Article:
It is often said that you can tell a lot about a person by the company they have. There is some truth in that. But you can tell a lot more by what is said about someone when they die.
When Glenn Wheatley died on February 1, aged 74, the outpouring of tributes painted a picture of the man. The rock star, the hustler, the rascal, the dreamer, the optimist, the manager, the visionary, the husband, the dad, the gentleman. Always the gentleman.
One of the most touching greetings came from the most unlikely of sources, AJ Maddah, the hard rock and metal lover who ran the now defunct Soundwave Festival.
“Indie promoters are constantly skating on thin ice,” Maddah wrote on social media. “We were in a tough spot at the end of 2004 and were losing all hope when #glennwheatley stepped in and trusted us to promote John Farnham and Tom Jones in Perth. Rest in peace my dear friend. I will never forget your kindness.”
Independent promoters are constantly skating on thin ice. We were in a difficult situation at the end of 2004 and were losing all hope when #glennwheatley stepped in and trusted us to promote John Farnham & Tom Jones in Perth. Rest in peace my dear friend. I will never forget your kindness. pic.twitter.com/pQQpduQHwA
— AJ (@iamnotshouting) February 2, 2022
As a rock’n’roller, Wheatley flew higher than all of us. In just four years, The Master’s Apprentices has made enough noise to earn a place among the immortals, in the ARIA Hall of Fame. “Because I Love You” is epic and timeless, the type of track that never fails to produce goosebumps. Wheatley was, at the time, the heartbeat on bass.
In 1972, Wheatley changed direction, but remained in music. He would work alongside the groups rather than within one. It was a masterstroke, and history tells us so.
Wheatley guided the careers of John Farnham (2003), Glenn Shorrock (1991) and Little River Band (2004), all of whom are inductees into the ARIA Hall of Fame. It’s only a matter of time before Delta Goodrem, another artist spotted early by Wheatley, is brought up. Farnham’s Whispering Jack and Delta innocent eyes are among the best-selling albums of all time in these regions.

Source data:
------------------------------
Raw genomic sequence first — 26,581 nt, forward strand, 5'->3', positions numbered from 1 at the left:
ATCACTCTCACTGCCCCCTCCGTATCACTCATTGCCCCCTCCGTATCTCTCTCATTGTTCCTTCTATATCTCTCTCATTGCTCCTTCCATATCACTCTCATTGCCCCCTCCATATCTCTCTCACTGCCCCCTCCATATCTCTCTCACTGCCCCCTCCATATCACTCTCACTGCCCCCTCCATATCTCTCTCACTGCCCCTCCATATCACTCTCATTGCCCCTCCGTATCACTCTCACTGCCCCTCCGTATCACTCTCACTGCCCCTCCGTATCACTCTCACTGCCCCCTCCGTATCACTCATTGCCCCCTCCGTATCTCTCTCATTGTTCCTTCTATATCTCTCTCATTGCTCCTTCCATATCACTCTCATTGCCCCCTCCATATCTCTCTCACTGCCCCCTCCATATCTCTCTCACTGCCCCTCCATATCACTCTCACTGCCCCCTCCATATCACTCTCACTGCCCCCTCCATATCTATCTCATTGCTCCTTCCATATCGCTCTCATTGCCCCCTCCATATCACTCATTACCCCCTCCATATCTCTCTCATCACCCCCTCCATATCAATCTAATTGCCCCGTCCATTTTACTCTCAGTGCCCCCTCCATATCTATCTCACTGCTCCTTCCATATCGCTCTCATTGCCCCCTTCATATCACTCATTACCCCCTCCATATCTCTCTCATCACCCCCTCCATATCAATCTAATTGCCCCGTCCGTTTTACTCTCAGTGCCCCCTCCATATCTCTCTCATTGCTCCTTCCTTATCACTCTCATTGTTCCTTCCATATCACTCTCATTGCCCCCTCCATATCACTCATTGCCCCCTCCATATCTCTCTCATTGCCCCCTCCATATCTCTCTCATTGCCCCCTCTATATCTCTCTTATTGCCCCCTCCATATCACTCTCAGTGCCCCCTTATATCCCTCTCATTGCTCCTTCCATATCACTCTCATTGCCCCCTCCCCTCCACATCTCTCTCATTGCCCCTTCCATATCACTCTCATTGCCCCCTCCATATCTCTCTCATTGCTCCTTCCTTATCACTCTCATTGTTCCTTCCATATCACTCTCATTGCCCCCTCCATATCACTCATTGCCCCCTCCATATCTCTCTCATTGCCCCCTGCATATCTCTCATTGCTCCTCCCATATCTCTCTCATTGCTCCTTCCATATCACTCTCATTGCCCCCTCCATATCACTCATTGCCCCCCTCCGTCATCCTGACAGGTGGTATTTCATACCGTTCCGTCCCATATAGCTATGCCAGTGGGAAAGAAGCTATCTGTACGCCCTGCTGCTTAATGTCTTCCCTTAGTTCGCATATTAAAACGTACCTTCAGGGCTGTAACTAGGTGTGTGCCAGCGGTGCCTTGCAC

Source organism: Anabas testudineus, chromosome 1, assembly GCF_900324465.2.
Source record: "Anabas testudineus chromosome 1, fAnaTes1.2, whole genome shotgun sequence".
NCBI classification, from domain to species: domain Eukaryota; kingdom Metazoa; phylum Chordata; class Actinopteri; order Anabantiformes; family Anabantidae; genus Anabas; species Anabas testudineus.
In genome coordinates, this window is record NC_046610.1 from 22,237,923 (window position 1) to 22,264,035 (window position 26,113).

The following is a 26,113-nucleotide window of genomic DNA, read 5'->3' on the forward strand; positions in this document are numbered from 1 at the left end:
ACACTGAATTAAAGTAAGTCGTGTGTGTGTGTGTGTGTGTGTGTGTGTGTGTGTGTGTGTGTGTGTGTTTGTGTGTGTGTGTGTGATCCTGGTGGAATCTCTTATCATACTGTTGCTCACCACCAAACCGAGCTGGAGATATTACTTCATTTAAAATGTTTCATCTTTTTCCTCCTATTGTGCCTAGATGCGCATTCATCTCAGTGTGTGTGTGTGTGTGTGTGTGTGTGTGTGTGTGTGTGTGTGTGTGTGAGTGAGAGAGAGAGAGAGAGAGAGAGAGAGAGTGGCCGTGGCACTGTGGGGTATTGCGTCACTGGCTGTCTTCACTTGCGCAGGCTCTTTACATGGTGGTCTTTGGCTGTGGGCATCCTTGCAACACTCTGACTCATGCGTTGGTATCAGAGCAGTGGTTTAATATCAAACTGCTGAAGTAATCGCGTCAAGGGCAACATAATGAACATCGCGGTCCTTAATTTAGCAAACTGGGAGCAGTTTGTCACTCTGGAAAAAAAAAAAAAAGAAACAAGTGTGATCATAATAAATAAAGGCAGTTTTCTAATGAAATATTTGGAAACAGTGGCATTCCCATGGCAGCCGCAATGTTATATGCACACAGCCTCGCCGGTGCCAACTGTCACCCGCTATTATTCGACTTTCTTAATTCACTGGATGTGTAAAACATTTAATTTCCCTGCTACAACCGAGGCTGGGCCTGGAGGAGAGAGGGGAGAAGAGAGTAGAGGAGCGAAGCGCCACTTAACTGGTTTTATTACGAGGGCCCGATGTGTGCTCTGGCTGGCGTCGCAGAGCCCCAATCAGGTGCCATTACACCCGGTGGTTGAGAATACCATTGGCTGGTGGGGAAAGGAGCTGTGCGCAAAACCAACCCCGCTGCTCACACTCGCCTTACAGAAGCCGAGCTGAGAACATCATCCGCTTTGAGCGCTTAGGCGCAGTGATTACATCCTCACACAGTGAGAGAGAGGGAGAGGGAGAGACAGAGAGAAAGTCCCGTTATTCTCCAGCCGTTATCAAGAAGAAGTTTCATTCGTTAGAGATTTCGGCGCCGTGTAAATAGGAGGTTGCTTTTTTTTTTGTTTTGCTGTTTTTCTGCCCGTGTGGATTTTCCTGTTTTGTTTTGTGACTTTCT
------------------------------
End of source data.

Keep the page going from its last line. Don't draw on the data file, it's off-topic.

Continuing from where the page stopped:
My only contact with Wheatley was in 2006, when I lived in London and worked with Billboard as editor of world news. I was asked to lead an Aussie music night for the City Showcase event, when I got a call from Wheatley. He had read Christie Eliezer’s column and wanted to introduce one of his bands.
Many traits were evident on the call: the con man, the optimist, the manager, the gentleman. In the end, the bill for the showcase was now stacked and included three-time ARIA award winners The Audreys.
We chatted about life, music, and work, and said goodbye.
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Wheatley has made mistakes in life, mostly with money, and paid dearly for it. That’s not why you have to remember him.
His greatness can be summed up in one simple fact: he had two incredible careers in music. First, as a rock’n’roller. Then, as a talent manager and impresario.
The late Michael Gudinski was a master of the independent music industry, his band Mushroom operating two dozen businesses in every corner of the entertainment world. MG was the first to admit he couldn’t play a note.
Regan Lethbridge and David Morgan of Lemon Tree Music are doing a great job guiding the careers of Tones And I, Tash Sultana, Budjerah and others. Earlier, they enjoyed a decade-long career — and multiple APRA and AIR Award nominations — with Bonjah. New Zealand music professionals won’t be holding their collective breath for a Hall of Fame call.
Wheatley was the rarest of musicians. A Hall of Fame inductee rock star who traded his guitar for a suit and guided several artists to the top of the charts and the Hall of Fame. It is a rare achievement.